Spilling the Beans Can Make a Mighty Big Mess

Spilling the Beans Can Make a Mighty Big Mess
Being trusted to be told a secret might make the person telling it feel better, but it conveys a huge responsibility on the recipient to honor that trust. (Fei Meng)
Jeff Minick

“Promise you won’t tell anyone.”

Most of us have either made that request or had it made of us. A key unlocks the heart and the lips, and what was confined within is entrusted to the care and keeping of another.

Sometimes, the things we keep close to our chest are good news—an upcoming promotion our employer wants kept confidential or a pregnancy unannounced to a mother-in-law until just the right moment. More often, however, our secrets are wrapped in a darker fabric, wrongs and evils committed as long ago as adolescence or as recently as yesterday.

The Catholic confessional and the multitude of therapists scattered around the country bear witness to the need to unburden ourselves of guilt and regret. Both priest and counselor listen while we speak without fear of our words going beyond the walls around us.

Just as frequently, we look to friends or family members for the relief that comes from divulging a secret. Here, we may overlook the grave risk we are taking. We blurt out our confession, forgetting that no professional code of discretion binds our listener to silence. Trust is the only guardian of our revelation.

Clearly, then, we should carefully consider what we are about to reveal and to whom.

Before we engage in what F. Scott Fitzgerald described in “The Great Gatsby” as “riotous excursions with privileged glimpses into the human heart,” we should ask ourselves why we want to bring this trunk from the attic and show its contents to another. Are we seeking some sort of relief? Getting another opinion? Or if the secret involves someone other than ourselves, are we simply indulging in cheap gossip?

At the same time, we should consider whether it’s fair to burden someone else with our misconduct or anxieties. Will the solace gained offset the damage we might do to our listener? Here’s an extreme case: Suppose a man facing investigation for his company’s financial scandals is in despair and contemplating suicide. He tells a friend, but makes him promise to keep everything to himself. That confidant now faces a terrible dilemma. Does he honor his friend’s request, all the while hoping he does nothing drastic, or does he break his word and tell the man’s wife?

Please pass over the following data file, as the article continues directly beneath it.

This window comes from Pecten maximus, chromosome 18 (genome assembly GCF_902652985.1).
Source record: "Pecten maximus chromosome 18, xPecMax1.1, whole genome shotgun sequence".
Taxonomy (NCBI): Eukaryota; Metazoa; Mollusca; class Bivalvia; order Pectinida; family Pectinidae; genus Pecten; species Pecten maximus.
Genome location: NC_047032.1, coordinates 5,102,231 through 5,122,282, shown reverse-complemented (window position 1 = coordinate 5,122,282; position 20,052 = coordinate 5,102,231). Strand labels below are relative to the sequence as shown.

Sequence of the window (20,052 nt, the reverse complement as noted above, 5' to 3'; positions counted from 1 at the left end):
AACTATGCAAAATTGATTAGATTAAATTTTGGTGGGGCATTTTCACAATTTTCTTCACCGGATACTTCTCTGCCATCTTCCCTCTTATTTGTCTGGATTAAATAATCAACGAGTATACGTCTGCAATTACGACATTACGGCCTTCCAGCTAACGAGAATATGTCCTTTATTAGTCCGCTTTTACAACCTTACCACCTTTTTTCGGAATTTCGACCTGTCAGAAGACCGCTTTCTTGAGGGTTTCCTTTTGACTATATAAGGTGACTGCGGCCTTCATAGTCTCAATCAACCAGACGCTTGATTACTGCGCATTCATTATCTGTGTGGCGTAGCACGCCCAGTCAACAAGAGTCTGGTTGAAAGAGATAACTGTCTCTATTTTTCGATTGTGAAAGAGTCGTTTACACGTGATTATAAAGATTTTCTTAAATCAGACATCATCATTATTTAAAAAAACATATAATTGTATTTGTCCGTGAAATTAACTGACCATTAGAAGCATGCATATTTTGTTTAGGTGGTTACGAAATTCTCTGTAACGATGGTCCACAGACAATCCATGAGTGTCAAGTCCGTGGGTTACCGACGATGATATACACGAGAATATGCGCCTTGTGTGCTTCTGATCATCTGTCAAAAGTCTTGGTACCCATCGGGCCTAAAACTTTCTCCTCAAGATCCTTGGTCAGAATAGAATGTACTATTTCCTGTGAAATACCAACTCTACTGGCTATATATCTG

Which brings us to trustworthiness. Will our listener keep their lips zipped? Most of us know people we love who couldn’t keep a secret to save their lives. Either they are careless with their speech or they enjoy gossip too much to be trusted. If there’s no trust, there should be no confession. It’s that simple.

If our selected custodian of secrets meets these criteria, and we then unload our troubles, we must be absolutely certain to add, “Please keep this to yourself. Don’t tell anyone else. Promise me that.” Otherwise, that person may innocently repeat our story to another friend, and the swirl of rumor and innuendo begins.

And now a side note to the keepers of secrets: Once someone has spilled their guts to you, try to remain non-judgmental. If you wish, ask if you might help in some way. But above all, don’t break their confidentiality, except in the most urgent and terrible of situations. You’ll lose their trust forever, and deservedly so.

We live in an age that promotes wide-open revelations as healthy and discourages discretion and restraint. Be that as it may, in “Poor Richard’s Almanac,” Ben Franklin made an observation worth reiterating: “Three may keep a secret if two are dead.” The man has a point. Other than seeking the ear of a professional, there’s only one tried-and-true way of keeping a secret: Keep it to yourself.
Jeff Minick has four children and a growing platoon of grandchildren. For 20 years, he taught history, literature, and Latin to seminars of homeschooling students in Asheville, N.C. He is the author of two novels, “Amanda Bell” and “Dust On Their Wings,” and two works of nonfiction, “Learning As I Go” and “Movies Make The Man.” Today, he lives and writes in Front Royal, Va.
Related Topics